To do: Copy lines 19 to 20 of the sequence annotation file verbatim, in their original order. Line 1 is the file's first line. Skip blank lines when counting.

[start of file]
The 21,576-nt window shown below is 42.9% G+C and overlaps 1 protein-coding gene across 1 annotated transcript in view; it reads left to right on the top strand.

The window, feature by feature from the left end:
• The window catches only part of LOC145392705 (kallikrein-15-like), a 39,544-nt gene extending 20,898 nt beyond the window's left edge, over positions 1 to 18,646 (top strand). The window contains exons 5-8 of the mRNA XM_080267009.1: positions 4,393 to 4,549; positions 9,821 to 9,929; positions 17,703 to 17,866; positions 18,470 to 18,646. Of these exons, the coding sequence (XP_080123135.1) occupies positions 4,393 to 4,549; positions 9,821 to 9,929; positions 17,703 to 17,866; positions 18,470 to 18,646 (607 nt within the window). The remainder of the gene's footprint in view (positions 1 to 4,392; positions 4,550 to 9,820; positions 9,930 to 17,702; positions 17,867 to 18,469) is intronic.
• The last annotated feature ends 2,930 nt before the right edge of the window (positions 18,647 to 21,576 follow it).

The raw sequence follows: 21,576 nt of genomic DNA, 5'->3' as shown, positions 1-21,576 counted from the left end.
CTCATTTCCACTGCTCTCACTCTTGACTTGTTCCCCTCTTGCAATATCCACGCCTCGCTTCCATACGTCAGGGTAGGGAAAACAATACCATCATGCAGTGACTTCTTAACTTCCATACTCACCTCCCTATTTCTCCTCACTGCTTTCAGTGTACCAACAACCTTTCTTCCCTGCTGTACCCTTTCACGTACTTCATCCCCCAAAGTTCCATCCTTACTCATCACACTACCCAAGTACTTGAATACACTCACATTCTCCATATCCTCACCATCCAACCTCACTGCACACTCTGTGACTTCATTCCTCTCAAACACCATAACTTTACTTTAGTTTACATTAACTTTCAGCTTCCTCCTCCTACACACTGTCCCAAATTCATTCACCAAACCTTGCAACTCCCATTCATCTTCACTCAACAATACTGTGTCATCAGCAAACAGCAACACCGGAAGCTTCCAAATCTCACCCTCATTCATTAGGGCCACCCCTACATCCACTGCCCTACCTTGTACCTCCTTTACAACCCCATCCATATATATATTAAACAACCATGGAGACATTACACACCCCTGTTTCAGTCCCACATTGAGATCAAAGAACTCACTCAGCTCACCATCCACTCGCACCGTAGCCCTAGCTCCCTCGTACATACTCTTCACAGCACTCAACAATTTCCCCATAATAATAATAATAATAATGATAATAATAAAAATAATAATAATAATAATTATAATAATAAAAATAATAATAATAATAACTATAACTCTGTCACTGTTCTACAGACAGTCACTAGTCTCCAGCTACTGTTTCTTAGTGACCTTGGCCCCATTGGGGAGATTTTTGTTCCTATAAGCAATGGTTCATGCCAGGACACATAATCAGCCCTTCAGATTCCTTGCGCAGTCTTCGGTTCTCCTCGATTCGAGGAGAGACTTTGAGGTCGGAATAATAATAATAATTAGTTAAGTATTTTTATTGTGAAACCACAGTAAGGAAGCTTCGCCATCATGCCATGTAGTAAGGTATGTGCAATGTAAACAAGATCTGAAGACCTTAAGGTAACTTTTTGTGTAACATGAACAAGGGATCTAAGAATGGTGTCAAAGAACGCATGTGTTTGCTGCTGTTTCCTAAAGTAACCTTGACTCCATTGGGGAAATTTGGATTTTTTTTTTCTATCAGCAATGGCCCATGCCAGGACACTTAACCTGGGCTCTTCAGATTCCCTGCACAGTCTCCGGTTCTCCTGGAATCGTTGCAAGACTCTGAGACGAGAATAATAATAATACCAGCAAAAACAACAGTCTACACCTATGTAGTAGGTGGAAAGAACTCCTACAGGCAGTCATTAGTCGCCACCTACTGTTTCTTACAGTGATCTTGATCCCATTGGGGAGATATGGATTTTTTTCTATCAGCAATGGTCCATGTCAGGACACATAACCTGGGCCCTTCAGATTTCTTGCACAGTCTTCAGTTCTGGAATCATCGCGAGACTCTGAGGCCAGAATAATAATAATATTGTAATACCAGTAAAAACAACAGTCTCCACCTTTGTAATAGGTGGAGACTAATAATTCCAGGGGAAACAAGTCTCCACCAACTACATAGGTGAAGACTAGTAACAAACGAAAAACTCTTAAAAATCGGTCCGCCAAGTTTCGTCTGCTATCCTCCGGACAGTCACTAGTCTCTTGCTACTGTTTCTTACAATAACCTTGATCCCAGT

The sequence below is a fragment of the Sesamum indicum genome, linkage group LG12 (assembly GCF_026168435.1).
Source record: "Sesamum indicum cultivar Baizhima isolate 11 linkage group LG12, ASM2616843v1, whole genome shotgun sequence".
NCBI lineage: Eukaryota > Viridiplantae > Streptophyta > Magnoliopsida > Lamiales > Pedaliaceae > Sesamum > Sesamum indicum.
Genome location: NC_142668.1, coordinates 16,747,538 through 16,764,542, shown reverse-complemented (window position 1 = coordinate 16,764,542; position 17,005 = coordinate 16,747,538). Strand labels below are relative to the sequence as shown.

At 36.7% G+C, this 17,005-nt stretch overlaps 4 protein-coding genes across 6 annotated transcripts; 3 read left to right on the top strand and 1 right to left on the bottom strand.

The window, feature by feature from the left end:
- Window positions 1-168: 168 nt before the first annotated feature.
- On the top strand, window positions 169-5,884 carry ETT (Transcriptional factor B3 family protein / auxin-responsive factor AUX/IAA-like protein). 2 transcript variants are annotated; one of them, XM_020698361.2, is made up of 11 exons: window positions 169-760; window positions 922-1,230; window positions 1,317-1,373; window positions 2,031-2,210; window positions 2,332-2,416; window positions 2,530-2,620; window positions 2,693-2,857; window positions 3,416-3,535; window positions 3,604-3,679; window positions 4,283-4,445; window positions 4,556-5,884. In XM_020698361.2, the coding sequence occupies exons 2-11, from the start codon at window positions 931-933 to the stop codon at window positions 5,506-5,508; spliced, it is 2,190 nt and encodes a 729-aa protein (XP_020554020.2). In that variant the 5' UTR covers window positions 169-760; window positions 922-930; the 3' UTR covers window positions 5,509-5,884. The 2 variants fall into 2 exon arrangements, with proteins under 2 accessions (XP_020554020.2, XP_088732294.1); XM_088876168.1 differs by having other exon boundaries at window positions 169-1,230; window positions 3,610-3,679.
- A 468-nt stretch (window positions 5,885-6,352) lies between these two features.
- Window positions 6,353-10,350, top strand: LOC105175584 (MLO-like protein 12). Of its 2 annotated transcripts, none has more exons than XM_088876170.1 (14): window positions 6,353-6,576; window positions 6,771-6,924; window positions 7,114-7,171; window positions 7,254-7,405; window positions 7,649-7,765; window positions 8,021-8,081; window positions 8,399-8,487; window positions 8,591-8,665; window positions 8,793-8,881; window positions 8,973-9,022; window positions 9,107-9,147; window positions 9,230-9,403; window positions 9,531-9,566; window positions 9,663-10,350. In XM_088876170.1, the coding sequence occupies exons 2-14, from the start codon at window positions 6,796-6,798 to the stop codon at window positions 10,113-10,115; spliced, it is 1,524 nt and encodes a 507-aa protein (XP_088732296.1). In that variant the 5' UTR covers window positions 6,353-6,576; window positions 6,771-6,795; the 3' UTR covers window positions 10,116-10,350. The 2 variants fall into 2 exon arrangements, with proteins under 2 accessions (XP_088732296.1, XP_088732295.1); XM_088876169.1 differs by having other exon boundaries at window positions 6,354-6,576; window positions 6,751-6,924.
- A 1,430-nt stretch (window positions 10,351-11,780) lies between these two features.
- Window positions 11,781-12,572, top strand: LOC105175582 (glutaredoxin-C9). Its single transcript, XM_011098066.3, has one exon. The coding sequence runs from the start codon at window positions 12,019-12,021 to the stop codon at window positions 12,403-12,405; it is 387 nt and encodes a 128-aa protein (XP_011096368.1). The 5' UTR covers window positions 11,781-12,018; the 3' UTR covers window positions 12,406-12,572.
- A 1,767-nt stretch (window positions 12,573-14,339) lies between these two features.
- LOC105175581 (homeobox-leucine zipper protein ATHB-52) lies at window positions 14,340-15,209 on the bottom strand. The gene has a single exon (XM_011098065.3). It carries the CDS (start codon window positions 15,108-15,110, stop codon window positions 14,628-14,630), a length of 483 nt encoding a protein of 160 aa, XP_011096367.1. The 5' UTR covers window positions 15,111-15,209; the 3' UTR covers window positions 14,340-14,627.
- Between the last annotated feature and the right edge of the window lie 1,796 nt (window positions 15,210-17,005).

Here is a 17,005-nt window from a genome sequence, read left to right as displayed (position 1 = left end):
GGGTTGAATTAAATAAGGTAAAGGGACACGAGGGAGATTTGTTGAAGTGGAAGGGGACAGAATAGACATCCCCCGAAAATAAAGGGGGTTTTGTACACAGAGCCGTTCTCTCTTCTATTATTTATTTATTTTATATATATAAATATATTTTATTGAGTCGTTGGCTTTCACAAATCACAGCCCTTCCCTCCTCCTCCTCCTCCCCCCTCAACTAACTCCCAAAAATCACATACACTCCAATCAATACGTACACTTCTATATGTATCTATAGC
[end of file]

- A 1,767-nt stretch (window positions 12,573-14,339) lies between these two features.
- LOC105175581 (homeobox-leucine zipper protein ATHB-52) lies at window positions 14,340-15,209 on the bottom strand. The gene has a single exon (XM_011098065.3). It carries the CDS (start codon window positions 15,108-15,110, stop codon window positions 14,628-14,630), a length of 483 nt encoding a protein of 160 aa, XP_011096367.1. The 5' UTR covers window positions 15,111-15,209; the 3' UTR covers window positions 14,340-14,627.